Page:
During the last half of 2012, the HDD market was finally seeing a complete exit from the negative impacts of the disastrous 2011 Thailand flooding that wiped out much of the HDD manufacturing supply chain (see Smith's MarketWatch Commentary, and our contributed content to EBN here and here, for more details).
Supply chain shifts open new competition
Importantly, during 2H12, as the HDD supply chain was in its final recovery stages, some critical shifts occurred among the major HDD suppliers; namely, Toshiba brought the first of the 3.5-inch hard drive product lines into full production for the consumer and commercial desktop markets. Toshiba's entry into this market sector was the result of a decision by the US's Federal Trade Commission (FTC) ruling on Western Digital's (WD's) asset holdings. The ruling stems from WD's "proposed acquisition of rival Hitachi Global Storage Technologies Ltd. [that] would likely have harmed competition in the market for desktop hard disk drives used in personal computers," according to the FTC. Had WD been allowed to hold the Hitachi assets, the global market for desktop HDDs would have been held by WD and Seagate alone, obviously impeding healthy competition, fair pricing, and innovation.
Toshiba's market opportunity was realized almost a half-year after the ruling, in late 2012, when their powerful DT01ACA series entered the market for consumer and commercial desktops. Adding flexibility, 7200 RPM performance, 16% reduced idle power consumption, and up to 3TB capacity, among other best-in-class features, this new line of Toshiba desktop HDDs keeps the competitive edge real as SSDs continue to put pressure on the HDD market.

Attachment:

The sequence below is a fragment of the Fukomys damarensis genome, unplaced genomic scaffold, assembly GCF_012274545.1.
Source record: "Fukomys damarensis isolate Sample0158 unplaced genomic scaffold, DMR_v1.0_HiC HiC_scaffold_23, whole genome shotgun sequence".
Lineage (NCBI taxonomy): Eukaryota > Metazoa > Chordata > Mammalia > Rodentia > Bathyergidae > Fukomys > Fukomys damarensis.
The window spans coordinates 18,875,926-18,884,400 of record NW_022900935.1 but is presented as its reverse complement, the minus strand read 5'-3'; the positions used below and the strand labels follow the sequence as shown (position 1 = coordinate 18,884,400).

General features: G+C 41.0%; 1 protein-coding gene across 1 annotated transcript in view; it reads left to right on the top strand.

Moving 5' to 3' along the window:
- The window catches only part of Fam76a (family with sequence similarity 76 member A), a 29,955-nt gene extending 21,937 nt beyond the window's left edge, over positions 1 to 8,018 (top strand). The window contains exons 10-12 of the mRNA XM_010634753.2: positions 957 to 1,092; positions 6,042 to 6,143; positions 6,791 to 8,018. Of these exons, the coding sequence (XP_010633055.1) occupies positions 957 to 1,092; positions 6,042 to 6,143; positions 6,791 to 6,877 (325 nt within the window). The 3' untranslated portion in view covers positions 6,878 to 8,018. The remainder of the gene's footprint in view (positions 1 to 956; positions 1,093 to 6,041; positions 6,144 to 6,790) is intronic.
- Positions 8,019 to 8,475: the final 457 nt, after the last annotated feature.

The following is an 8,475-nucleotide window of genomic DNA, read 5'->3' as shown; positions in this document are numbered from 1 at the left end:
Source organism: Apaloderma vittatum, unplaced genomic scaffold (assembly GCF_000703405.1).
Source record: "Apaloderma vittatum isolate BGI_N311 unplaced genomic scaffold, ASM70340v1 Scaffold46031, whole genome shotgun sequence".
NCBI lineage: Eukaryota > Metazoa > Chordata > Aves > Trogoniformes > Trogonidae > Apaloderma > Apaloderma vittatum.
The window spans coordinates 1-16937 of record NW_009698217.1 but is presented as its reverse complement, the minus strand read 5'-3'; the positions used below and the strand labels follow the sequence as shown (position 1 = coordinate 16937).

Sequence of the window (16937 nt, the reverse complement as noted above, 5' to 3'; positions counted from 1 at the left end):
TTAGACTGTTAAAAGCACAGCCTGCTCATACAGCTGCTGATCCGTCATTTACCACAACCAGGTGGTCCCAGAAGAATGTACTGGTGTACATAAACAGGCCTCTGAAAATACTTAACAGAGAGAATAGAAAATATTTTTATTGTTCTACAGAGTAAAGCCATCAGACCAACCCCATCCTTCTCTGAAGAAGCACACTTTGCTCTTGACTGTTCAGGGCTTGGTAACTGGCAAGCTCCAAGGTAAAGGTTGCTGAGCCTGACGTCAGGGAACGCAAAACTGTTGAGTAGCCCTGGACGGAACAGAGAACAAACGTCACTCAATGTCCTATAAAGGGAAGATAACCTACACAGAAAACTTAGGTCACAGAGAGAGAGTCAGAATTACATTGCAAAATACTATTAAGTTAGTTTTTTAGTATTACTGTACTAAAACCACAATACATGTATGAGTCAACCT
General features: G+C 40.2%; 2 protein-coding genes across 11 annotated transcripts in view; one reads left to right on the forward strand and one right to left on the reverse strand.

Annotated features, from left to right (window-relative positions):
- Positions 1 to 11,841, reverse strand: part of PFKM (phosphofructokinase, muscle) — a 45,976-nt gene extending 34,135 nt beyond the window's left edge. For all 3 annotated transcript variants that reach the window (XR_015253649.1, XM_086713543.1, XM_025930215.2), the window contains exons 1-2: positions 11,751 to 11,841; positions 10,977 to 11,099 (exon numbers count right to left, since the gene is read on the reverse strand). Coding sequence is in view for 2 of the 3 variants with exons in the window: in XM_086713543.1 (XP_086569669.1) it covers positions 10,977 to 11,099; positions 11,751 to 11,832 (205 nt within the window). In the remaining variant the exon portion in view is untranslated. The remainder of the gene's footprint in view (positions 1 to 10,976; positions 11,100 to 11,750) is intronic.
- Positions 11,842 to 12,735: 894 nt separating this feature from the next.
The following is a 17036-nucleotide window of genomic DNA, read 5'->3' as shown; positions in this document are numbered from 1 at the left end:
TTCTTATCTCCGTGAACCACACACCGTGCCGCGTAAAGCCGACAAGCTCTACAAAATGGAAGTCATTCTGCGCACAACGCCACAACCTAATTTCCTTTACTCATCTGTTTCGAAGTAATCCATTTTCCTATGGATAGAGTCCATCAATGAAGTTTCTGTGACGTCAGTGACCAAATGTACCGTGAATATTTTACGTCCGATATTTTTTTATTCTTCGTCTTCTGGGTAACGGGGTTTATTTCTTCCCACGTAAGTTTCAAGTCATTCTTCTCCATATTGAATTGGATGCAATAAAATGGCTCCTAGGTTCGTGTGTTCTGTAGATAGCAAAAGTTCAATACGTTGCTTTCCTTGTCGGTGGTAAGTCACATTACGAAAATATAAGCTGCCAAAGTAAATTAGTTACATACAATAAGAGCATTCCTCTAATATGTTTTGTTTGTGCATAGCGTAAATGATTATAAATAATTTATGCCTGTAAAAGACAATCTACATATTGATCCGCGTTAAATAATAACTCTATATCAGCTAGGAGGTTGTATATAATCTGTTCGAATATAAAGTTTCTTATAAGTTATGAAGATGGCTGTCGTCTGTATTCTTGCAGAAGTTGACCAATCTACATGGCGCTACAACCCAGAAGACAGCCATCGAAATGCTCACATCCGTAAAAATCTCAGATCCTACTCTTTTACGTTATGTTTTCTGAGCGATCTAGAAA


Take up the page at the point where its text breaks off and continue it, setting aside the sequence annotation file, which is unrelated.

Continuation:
Opportunities and challenges in 2013 +
Now, in 2013, we see continued opportunities and threats facing the HDD market as a result of the wider market pressures facing desktop and laptop computers more generally. SSDs are forecasted to rise in 2013 due to continued NAND price declines and increased consumer interest in SSDs or hybrids (see iSuppli's report). However, despite these continued – and rising – challenges from SSDs, HDDs will remain the standard, albeit with revenue forecasted to be flat and then declining over the next few years into 2016. The upside to the HDD challenges is that, with the price advantages over SSDs still, HDDs are holding steady thanks to the interest and rising adoption of Ultrabooks and to price-conscious consumers.
Commercial opportunities are also building for HDDs, and herein lies the importance of the FTC's ruling. Both Seagate and WD are set to continue the competition for top spot in the HDD supplier arena, while Toshiba's new HDD line offers additional competition for enterprises (see the latest from iSuppli). This competitive opportunity should support the HDD market's ability to hold steady for this and the next few years, minimally, due in large part to the cost advantages for enterprises as the demand grows for increased storage solutions to handle the growing Big Data analytics and database needs.